Tumor-associated macrophages (TAMs), as a specialized phenotype of M2-like macrophages, are phagocytic cells with unclear origins (figure 4), while TAMs originating from circulating CCR2+ monocytes can alter the TME through endocytic collagen turnover as they are centrally engaged in tumor-associated collagen degradation.72–74 Although TAMs share some patterns of M1 and M2 macrophages, these cells have a unique transcriptional profile distinct from M1 or M2 macrophages. Some features of TAMs resemble M2 polarization, such as high production of IL-10 and TGF-β.75 76 In most cases, impaired macrophage accumulation in the TME is associated with control of the tumor and reduced metastasis, suggesting a major role of TAMs in cancer.77 There is no exact information on how a monocyte precursor can generate TAMs sharing markers of both M1 and M2 macrophages. In regard to this, Movahedi et al reported that the tumor-infiltrating monocyte pool was predominantly Ly6C+CX3CR1low and suggested that Ly6Chigh monocytes were direct precursors of TAMs.78 Then, they subdivided TAMs into two groups according to the expression of MHC II and the suppression of T cell proliferation: (1) MHC IIhigh TAMs were found to suppress proliferation using an inducible Nitric Oxide Synthase (iNOS)-dependent pathway and (2) MHC IIlow TAMs suppressed proliferation via an iNOS-independent pathway. However, according to the origin of the macrophage precursor cells, TAMs can be newly recruited MoD-TAMs, which are mostly generated in a CCR2-dependent manner, and TAMs derived from tissue-resident cells (ResTAMs) or embryonic origin TAMs (EmD-ResTAMs), which locally self-maintain without the contribution of adult hematopoiesis and accumulate with tumor expansion in lung tumors.78 In mice, the growth of breast tumors induces the accumulation of TAMs, which differ in phenotype and function from mammary tissue macrophages.34 79 TAMs express the adhesion molecule Vcam1 and proliferate when they differentiate from inflammatory monocytes but do not transform into the M2 phenotype through the Notch signaling transcription regulator RBPJ.34 80 It is worth mentioning that Notch mediates the expression of IL-1β and CCL-2 in tumor cells, TAM recruitment and TGFβ-mediated activation of tumor cells by TAMs in basal-like breast cancer.81 Thus far, it is not entirely clear how the cascade of events generating TAMs is orchestrated. Resting TAMs are often characterized by high expression of CCL2, CCL582 and IL-10 and surface markers, including MGL1, MGL2, dectin-1, CD81, MHC II and macrophage scavenger receptor 1, which can facilitate M2-like polarization by enhancing mitochondrial oxidative phosphorylation (OXPHOS) by activating the phosphoinositide 3-kinase (PI3K)/AKT/GSK3β/β-catenin pathway.83 As previously mentioned, CCR2 depletion plays a driving role in shaping the TME as it leads to largely reduced infiltration of TAMs but strong infiltration of CTLs. In CCR2-/- mice engrafted with colorectal cancer, decreased infiltration of TAMs is associated with reduced tumor burden along with altered extracellular matrix (ECM) composition. It has been described that the TAM activation pathway enhances IRF3 and STAT1 and the release of CCL2, CCL3, CCL5 and IL-10, as well as other molecules, such as PGE2 and VEGF. In murine PDAC models, both inflammatory monocytes and tissue-resident macrophages were identified as sources of TAMs.45 Moreover, TAM-released pyrimidines inhibited gemcitabine through molecular competition at the level of drug uptake and metabolism.84 Unexpectedly, significant portions of pancreas-resident macrophages were found to originate from embryonic development and to expand through in situ proliferation during tumor progression. Whereas MoD-TAMs played more potent roles in antigen presentation, EmD-ResTAMs exhibited a profibrotic transcriptional profile, indicative of their role in producing and remodeling molecules in the ECM.45 Whether this assumption can be generalized to other models deserves further study, and the generalizability in human tumors is even more hypothetical due to the lack of knowledge of macrophage ontogeny.53 TAMs contribute to tumor progression at different levels: by promoting genetic instability, nurturing cancer stem cells, supporting metastasis and taming protective adaptive immunity.85 TAMs are critical players in the crosstalk between cancer cells and their microenvironment, contribute to all aspects of tumor progression and are often associated with poor prognosis in cancer patients.86 87 These cells have been poorly categorized. However, there is experimental evidence that TAMs appear to share M1 and M2 polarization signatures. In general, TAMs affects tumor progression in the following ways88–90: (1) TAMs can promote the proliferation of tumor cells by producing growth factors, cytokines and chemokines including basic fibroblast growth factor-2, TGF-β, platelet derived growth factor (PDGF), IL-10, CXCL and VEGF, which not only promotes cell division directly but also indirectly accelerate this process by promoting angiogenesis. (2) TAMs can promote tumor angiogenesis by secreting cytokines, including VEGF, COX-2, and PDGF. In addition, under hypoxia, TAMs upregulate hypoxia-inducible transcription factors and activate expression programs that appear to be proangiogenenic, protumor growth, prometastatic and immunosuppressive.91 (3) TAMs is involved in tumor invasion and metastasis by producing several enzymes which can degrade the ECM. Such enzymes include several metalloproteinases (eg, MMP-2, MMP-7, MMP-9 and MMP-12) as well as urokinase-type plasminogen activator that degrade the ECM. Dissolution of the ECM leads to cleavages through which tumor cells can evade and metastasize.79 92 93 (4) TAM mediates immunosuppression, shape and remodel tumor immune microenvironment (TIME), and is involved in tumor immune escape94 95 (figure 5). In TIME, TAMs inhibits the immune microenvironment and plays an immunosuppressive role by secreting chemokines and cytokines, such as IL-10, TGF-β and IDO1, and recruit Tregs to tumor sites, which promote the progression of cancer.76 96–98 TAMs can also inhibit T cells by L-arginine depletion through arginase-1 activity, which decreases the expression of the T-cell receptor CD3ζ chain and impairs T-cell responses.99 100 Additionally, TAMs is involved in tumor immune escape, for example, CD24 on the surface of tumor cells interacts with Siglec-10 on the surface of TAMs to promote the immune escape of tumor cells.101–103 It is worth noting that chemotherapy will increase the infiltration of TAMs into tumor tissues, and the combination of TAM-targeted drugs with chemotherapy can improve the therapeutic effect of chemotherapeutic drugs.104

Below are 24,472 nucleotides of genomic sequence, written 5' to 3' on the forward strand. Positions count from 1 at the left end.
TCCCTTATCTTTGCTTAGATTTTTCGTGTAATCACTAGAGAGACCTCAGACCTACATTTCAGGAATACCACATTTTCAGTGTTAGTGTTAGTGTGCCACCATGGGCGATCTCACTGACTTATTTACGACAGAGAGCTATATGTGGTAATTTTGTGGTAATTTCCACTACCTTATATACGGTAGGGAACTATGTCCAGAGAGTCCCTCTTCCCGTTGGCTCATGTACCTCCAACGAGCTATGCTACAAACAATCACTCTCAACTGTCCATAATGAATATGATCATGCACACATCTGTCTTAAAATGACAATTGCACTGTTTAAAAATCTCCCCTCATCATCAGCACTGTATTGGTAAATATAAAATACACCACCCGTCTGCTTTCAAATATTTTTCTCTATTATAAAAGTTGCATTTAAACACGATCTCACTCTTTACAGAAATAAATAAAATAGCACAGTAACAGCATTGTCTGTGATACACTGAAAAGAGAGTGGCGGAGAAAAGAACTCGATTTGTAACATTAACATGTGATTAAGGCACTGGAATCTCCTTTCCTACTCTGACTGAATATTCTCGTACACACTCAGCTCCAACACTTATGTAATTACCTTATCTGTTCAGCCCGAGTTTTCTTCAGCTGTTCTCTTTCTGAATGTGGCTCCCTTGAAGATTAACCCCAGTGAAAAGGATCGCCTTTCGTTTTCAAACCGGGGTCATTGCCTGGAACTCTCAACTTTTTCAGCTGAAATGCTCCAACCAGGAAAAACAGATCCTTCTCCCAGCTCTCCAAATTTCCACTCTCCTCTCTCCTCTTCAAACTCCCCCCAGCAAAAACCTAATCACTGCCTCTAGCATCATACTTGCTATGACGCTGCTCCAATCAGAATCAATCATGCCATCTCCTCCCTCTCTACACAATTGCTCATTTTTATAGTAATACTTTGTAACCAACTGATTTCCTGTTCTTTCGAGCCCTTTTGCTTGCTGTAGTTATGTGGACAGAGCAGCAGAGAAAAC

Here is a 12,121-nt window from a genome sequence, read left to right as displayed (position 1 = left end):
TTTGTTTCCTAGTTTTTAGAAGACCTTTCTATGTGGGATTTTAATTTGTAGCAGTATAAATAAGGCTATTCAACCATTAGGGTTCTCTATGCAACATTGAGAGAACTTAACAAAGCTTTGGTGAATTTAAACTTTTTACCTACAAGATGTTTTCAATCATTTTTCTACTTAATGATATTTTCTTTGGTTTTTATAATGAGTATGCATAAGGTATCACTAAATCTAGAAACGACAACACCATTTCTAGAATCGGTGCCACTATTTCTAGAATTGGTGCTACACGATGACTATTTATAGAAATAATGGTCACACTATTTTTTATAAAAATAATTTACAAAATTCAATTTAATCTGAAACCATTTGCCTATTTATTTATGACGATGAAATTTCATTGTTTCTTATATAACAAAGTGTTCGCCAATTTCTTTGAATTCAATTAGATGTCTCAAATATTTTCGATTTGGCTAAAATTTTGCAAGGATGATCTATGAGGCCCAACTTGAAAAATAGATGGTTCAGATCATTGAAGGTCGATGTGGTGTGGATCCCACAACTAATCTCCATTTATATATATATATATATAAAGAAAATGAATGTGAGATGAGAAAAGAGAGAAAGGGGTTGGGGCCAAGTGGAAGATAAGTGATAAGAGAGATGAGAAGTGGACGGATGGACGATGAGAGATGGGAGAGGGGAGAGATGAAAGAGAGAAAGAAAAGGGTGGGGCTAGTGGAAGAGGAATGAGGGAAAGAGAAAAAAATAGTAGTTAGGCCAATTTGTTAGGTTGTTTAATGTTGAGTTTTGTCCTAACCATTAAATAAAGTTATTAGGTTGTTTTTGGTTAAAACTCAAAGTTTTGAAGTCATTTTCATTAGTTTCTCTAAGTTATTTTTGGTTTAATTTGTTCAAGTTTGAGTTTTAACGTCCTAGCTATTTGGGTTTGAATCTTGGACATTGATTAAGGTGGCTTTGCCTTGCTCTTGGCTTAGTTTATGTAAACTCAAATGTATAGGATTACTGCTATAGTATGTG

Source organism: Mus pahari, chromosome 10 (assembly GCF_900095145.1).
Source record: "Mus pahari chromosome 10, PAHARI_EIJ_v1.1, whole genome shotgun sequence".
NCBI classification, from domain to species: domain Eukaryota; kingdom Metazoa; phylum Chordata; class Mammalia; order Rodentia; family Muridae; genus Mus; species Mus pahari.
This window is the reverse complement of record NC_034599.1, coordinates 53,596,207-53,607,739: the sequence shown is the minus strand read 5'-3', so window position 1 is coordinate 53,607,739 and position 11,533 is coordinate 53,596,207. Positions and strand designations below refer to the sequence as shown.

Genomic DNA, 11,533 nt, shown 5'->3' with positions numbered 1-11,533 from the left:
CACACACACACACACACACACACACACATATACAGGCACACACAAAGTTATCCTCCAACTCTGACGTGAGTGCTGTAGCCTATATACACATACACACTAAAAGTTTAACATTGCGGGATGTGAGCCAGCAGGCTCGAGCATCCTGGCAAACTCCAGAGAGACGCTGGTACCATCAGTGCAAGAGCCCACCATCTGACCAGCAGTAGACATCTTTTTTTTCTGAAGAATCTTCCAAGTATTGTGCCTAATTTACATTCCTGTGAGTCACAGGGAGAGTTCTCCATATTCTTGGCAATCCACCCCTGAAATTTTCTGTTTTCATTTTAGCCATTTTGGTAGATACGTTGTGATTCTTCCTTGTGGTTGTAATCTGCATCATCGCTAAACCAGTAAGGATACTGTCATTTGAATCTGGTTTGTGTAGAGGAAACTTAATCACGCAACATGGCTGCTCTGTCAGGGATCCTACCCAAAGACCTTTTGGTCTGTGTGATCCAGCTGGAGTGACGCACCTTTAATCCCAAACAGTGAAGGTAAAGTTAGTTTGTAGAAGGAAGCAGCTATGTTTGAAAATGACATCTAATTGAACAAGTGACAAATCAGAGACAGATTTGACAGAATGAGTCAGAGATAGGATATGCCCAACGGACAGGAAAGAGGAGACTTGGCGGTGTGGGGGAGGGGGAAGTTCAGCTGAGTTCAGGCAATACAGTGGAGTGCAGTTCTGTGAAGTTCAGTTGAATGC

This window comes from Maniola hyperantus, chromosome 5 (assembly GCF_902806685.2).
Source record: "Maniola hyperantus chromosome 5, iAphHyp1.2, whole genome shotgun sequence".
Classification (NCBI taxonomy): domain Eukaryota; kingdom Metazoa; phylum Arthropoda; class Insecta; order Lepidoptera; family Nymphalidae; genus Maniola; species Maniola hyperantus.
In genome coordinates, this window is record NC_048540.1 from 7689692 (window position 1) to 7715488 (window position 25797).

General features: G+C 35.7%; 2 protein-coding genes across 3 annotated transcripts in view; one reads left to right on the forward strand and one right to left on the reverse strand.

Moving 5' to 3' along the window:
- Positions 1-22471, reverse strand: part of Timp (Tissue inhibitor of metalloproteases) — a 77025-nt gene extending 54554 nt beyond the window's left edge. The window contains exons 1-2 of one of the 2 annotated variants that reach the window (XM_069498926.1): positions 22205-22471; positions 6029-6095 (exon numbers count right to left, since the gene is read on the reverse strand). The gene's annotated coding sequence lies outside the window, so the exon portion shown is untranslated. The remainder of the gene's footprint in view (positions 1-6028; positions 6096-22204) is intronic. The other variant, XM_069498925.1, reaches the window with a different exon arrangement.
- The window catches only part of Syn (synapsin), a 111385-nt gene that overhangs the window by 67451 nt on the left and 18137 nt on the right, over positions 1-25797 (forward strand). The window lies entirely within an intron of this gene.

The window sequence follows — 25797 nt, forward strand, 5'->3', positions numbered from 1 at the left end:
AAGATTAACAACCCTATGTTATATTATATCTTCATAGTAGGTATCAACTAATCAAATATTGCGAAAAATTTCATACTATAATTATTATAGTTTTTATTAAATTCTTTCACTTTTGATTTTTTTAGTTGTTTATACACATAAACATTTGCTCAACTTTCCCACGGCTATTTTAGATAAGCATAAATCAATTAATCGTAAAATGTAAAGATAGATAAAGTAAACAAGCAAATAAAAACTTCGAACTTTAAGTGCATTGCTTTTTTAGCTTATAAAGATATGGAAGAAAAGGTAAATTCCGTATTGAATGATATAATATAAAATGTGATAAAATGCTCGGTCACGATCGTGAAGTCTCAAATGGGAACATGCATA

Figure 4